efforts the appellant took in order to effect
a conciliation, as it
now alleges, could not have amounted to the acceptance of a
withdrawal of the resignation. As already stated
the respondent
neither accepted she had resigned, nor offered to withdraw what in
her view, was a non-existent resignation.







The misdirection of the court a
quo
on this point of
law in my view is left in no doubt.







Once it is accepted, as it must,
that the respondent unilaterally repudiated her contract of
employment, it becomes irrelevant whether
or not she had been
dismissed unlawfully or otherwise. One does not dismiss an employee
who has tendered her resignation. The
efforts by the appellant to
reach what it termed a compromise, or conciliation, were, likewise
unnecessary as long as they did not
constitute an acceptance of a
withdrawal of resignation, duly and properly tendered. The hearings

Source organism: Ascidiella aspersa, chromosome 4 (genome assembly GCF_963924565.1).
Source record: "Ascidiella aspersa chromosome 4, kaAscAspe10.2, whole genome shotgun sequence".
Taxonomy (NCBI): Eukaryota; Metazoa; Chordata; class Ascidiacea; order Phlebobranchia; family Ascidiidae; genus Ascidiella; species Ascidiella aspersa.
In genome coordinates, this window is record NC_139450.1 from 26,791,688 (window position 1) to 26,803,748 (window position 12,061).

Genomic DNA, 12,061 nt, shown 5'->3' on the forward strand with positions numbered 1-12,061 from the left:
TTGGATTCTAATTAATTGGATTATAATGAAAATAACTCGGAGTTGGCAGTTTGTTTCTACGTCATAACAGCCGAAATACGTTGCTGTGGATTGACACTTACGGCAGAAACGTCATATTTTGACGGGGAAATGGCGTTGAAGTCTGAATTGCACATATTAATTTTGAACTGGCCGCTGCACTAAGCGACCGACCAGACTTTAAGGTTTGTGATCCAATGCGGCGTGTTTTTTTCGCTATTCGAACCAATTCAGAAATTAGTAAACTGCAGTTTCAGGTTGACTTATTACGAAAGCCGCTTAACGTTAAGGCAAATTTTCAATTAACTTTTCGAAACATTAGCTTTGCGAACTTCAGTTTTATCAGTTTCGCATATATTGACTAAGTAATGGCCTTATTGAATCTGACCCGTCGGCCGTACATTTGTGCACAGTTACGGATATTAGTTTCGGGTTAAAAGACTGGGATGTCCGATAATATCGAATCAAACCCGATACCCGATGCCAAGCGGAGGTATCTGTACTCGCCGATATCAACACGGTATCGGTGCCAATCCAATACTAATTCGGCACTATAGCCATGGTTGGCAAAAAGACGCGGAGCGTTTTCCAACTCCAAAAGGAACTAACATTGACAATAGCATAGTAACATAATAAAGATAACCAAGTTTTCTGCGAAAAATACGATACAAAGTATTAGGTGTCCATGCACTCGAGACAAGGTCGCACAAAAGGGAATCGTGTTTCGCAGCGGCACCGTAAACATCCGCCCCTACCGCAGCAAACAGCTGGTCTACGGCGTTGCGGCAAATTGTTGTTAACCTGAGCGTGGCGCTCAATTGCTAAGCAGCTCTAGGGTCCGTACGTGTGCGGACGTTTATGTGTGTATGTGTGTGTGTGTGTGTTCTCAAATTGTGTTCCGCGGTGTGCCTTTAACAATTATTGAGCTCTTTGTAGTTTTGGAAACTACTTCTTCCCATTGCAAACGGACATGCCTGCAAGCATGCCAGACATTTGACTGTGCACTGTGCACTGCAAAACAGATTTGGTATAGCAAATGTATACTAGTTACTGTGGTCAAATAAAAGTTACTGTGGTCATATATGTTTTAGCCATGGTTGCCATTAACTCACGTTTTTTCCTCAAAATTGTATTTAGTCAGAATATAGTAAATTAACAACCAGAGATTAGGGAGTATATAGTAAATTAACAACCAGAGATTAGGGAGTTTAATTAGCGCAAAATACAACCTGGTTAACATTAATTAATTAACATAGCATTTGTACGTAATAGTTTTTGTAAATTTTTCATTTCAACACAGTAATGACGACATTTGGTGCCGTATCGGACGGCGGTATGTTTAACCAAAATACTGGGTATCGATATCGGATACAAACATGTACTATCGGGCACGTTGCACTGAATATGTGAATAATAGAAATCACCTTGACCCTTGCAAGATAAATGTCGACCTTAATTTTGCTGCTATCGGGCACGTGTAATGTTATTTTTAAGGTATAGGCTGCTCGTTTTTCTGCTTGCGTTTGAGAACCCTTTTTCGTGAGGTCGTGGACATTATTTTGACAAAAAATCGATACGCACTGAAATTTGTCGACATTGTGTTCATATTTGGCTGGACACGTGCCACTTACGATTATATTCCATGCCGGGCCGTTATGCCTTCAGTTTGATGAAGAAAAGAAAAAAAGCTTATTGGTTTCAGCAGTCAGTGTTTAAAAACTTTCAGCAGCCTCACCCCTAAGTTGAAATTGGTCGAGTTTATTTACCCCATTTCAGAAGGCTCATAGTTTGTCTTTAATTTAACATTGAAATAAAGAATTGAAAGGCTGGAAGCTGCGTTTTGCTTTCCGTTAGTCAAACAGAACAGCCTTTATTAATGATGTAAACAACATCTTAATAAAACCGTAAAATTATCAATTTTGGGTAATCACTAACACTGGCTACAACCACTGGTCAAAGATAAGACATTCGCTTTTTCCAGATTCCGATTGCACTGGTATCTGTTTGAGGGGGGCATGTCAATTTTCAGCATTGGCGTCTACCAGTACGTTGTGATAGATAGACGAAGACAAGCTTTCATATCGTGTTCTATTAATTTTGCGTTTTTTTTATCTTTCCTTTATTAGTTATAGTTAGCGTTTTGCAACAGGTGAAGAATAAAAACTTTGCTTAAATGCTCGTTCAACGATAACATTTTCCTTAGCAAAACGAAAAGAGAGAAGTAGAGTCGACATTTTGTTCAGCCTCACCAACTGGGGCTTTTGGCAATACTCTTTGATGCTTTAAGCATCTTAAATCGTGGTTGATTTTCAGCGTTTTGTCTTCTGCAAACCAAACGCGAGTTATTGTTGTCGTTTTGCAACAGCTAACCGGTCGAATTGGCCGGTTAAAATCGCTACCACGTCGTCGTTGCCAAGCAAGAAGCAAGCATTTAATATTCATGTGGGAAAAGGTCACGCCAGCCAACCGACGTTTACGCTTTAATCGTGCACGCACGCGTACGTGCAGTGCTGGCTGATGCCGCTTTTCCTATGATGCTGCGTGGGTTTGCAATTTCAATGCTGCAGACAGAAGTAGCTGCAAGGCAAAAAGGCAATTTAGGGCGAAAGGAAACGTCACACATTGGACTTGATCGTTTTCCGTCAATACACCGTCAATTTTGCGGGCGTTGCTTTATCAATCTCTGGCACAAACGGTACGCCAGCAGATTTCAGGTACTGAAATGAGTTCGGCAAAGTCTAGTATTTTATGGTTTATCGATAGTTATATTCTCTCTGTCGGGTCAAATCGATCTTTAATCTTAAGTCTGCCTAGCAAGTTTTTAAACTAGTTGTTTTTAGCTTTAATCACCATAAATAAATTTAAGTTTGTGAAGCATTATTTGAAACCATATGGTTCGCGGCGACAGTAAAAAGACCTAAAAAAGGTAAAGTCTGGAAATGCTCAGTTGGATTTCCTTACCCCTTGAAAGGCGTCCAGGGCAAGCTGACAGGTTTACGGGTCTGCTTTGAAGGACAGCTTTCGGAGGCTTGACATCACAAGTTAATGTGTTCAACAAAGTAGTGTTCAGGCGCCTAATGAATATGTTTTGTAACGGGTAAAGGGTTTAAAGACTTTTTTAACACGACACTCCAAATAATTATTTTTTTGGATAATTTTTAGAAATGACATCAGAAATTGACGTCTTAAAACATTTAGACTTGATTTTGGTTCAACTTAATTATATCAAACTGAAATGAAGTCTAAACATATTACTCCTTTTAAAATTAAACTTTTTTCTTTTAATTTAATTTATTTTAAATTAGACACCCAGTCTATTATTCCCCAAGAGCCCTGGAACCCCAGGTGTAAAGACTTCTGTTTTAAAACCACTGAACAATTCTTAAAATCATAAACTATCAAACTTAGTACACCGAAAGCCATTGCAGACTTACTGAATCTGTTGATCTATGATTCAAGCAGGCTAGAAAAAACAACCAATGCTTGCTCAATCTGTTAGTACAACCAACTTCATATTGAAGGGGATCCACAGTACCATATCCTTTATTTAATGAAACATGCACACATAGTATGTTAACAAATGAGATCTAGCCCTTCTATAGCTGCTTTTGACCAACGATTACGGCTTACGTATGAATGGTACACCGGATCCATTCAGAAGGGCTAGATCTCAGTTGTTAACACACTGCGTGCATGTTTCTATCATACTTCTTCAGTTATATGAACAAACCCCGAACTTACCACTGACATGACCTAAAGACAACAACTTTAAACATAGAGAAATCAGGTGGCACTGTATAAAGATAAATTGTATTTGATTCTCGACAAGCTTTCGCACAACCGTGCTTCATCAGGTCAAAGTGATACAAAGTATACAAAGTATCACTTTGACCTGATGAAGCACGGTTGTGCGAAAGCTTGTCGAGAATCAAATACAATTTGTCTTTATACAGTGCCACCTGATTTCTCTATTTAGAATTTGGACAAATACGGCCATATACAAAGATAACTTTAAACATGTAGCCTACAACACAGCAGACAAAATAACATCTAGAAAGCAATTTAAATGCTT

subsequently held by the NECCS,
the Labour Office and the court
a
quo
similarly did not
alter the reality of the respondent’s resignation
.
Therefore, to the
extent that the court
a
quo
found that the
respondent’s employment had been terminated in contravention of s
2(1)(b) of SI 371/85, there is merit in the appellant’s
submission
that the Tribunal failed to properly take into account the relevant
facts, with the result that the wrong provisions of
the law were
applied to the case.






For
this and the other reasons, already given, the appeal succeeds.





It
is in the premises ordered as follows:





1. The
appeal be and is hereby allowed with costs.







2. The order of the court a
quo
is set aside and
substituted with the following:







“The appeal be and is hereby
allowed”.











SANDURA  JA: I
agree.

















MALABA
JA: I agree.














Kantor
& Immerman
,
appellant’s legal practitioners














1
Other
authorities include
Darlington
Muzengi v Standard Chartered Bank Zimbabwe Ltd. & Anor
SC
129/01, Simon Mutizwa
Kadada
v City of Harare

HH 26-94 and
Bulawayo
Municipality v Bulawayo Indian Sports Ground Committee
1955
SR 114